A Short History of the SAFC
In 1972, the South Australian Film Corporation (SAFC) was established under an act of parliament by then Premier Don Dunstan, who sought ways “to stimulate and encourage the formation and continued development of the South Australian film and television industry”.
Establishment of the Corporation (with Gil Brealey appointed founding Chairman/Director) set about achieving this through a blend of commercial enterprise and industry development with the SAFC responsible for:
- undertaking the production of films
- provision of library and other services and facilities relating to films and their screening (South Australian Film and Video Library, c1972 - c1994)
- provision of information services about films and their availability
- arrangement of courses of instruction in film projection
- storage, distribution, sale or other disposal of films
- research into the distribution of films and the effectiveness of films to meet purposes for which they are made.
The Corporation originally consisted of three members:
- the Director (who was also the Chairman)
- two other persons appointed by the Governor on the recommendation of the Minister, one of whom was nominated by the Minister of Education.
An Advisory Board, consisting of seven members appointed by the Governor, and the Chairman (Director) functioned to inquire into, and report upon, all matters relating to film.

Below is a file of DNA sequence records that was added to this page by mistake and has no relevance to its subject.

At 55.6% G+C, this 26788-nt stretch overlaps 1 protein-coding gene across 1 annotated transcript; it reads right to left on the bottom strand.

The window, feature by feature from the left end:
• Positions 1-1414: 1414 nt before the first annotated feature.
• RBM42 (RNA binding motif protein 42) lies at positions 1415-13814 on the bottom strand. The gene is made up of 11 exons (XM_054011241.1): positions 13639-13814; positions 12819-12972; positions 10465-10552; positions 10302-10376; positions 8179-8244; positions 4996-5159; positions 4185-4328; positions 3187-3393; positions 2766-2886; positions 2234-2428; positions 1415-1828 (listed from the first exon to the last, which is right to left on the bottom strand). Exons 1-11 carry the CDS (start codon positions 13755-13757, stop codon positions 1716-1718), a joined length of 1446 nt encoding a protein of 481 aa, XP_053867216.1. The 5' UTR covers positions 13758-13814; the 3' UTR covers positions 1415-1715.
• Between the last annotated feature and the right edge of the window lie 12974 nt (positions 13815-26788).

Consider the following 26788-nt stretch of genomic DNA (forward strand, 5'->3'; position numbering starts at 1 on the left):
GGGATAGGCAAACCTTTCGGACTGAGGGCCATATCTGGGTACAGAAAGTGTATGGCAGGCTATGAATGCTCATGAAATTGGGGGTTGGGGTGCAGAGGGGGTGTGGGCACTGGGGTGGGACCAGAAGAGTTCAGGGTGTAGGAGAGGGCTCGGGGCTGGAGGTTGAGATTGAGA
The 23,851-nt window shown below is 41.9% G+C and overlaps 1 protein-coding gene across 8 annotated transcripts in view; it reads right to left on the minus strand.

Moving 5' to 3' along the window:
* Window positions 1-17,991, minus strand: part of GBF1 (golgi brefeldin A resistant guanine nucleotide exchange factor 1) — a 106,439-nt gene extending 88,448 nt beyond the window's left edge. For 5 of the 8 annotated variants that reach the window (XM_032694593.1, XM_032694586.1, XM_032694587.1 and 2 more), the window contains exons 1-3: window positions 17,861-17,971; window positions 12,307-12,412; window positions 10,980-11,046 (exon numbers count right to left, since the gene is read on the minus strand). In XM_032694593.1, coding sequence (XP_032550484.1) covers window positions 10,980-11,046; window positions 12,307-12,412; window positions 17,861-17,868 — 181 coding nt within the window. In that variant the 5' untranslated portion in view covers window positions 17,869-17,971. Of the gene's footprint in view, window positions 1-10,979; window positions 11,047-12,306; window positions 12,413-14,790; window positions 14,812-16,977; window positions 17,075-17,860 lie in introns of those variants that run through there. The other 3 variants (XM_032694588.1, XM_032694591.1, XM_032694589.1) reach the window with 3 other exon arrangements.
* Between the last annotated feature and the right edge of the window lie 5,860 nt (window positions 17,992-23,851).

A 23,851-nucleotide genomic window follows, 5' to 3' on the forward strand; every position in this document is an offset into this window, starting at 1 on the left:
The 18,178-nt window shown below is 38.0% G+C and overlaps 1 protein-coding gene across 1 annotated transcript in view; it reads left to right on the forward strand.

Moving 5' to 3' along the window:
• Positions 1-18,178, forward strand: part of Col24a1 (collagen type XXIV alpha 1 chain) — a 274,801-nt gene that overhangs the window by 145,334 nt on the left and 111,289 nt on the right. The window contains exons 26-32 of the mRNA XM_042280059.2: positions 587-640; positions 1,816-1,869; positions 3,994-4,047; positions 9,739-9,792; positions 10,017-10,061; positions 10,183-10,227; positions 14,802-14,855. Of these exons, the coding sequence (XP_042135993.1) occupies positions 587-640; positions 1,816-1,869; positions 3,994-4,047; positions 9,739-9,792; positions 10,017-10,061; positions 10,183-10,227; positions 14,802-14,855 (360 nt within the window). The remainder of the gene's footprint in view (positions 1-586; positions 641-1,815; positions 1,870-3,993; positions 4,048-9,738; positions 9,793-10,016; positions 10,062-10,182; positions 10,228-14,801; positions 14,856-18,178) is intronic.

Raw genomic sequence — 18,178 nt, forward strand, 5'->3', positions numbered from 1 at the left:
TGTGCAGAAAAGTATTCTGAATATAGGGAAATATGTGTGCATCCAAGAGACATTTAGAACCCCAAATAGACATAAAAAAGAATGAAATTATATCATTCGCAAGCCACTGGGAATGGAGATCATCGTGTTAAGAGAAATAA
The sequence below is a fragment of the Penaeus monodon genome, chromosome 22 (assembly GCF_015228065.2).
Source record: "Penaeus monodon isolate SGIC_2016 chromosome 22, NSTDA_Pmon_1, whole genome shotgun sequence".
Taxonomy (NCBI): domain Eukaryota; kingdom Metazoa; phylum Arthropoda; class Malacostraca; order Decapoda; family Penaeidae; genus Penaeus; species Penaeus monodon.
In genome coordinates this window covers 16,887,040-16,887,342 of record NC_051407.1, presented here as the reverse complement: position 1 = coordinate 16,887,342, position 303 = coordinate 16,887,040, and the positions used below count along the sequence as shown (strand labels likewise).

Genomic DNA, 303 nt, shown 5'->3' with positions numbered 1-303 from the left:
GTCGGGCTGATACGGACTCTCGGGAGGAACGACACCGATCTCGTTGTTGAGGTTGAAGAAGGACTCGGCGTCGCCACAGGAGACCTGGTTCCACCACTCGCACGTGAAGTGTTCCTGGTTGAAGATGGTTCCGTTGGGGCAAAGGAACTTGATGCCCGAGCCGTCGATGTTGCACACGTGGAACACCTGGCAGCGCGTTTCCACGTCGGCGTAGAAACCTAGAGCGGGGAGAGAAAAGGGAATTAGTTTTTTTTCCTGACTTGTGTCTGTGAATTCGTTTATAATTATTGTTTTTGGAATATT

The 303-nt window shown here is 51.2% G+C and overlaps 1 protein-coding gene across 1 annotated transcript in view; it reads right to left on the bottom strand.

Despite initial distribution difficulties which saw the Corporation resort to hiring cinemas, it found immediate success with films such as Sunday Too Far Away whilst also producing many documentaries, training films and short films.
The Corporation quickly became an important source of prestige and promotion for the State, and became a model for emulation by all Australian states.
Other drama productions produced and owned by the SAFC include feature dramas Storm Boy, The Fourth Wish, Fire in the Stone, Dawn, Breaker Morant, Blue Fin, Robbery Under Arms, Under Capricorn, Sara Dane, Money Movers, Run Chrissie Run, Shadows of the Heart, The Shiralee, Golden Fiddles, The Club, Grim Pickings, The Battlers, Playing Beatie Bow and television features The Sound of Love, Harvest of Hate; and television series Ultraman.
In 1994, the SAFC’s role underwent a fundamental shift. It ceased production in its own right and assumed the role of the state government’s central agency to deliver assistance to the independent industry.
At the same time, the Corporation was in charge of running its Hendon Studios which it operated for more than 30 years from 1980 to 2011. Hendon Studios provided independent feature film and television producers with a high end sound and post production facility as well as basic production facilities, including two soundstages and production areas.
Hundreds of feature films, shorts, documentaries and digital projects have received SAFC investment support since 1994, including titles such as Ten Canoes, The Boys are Back, Swerve, Lucky Country, Last Ride, Samson and Delilah, Oranges and Sunshine, Snowtown, The Dragon Pearl, Red Dog, Picnic at Hanging Rock, Shine, Bad Boy Bubby, The Tracker, Rabbit Proof Fence, Black and White, Look Both Ways and the original Wolf Creek.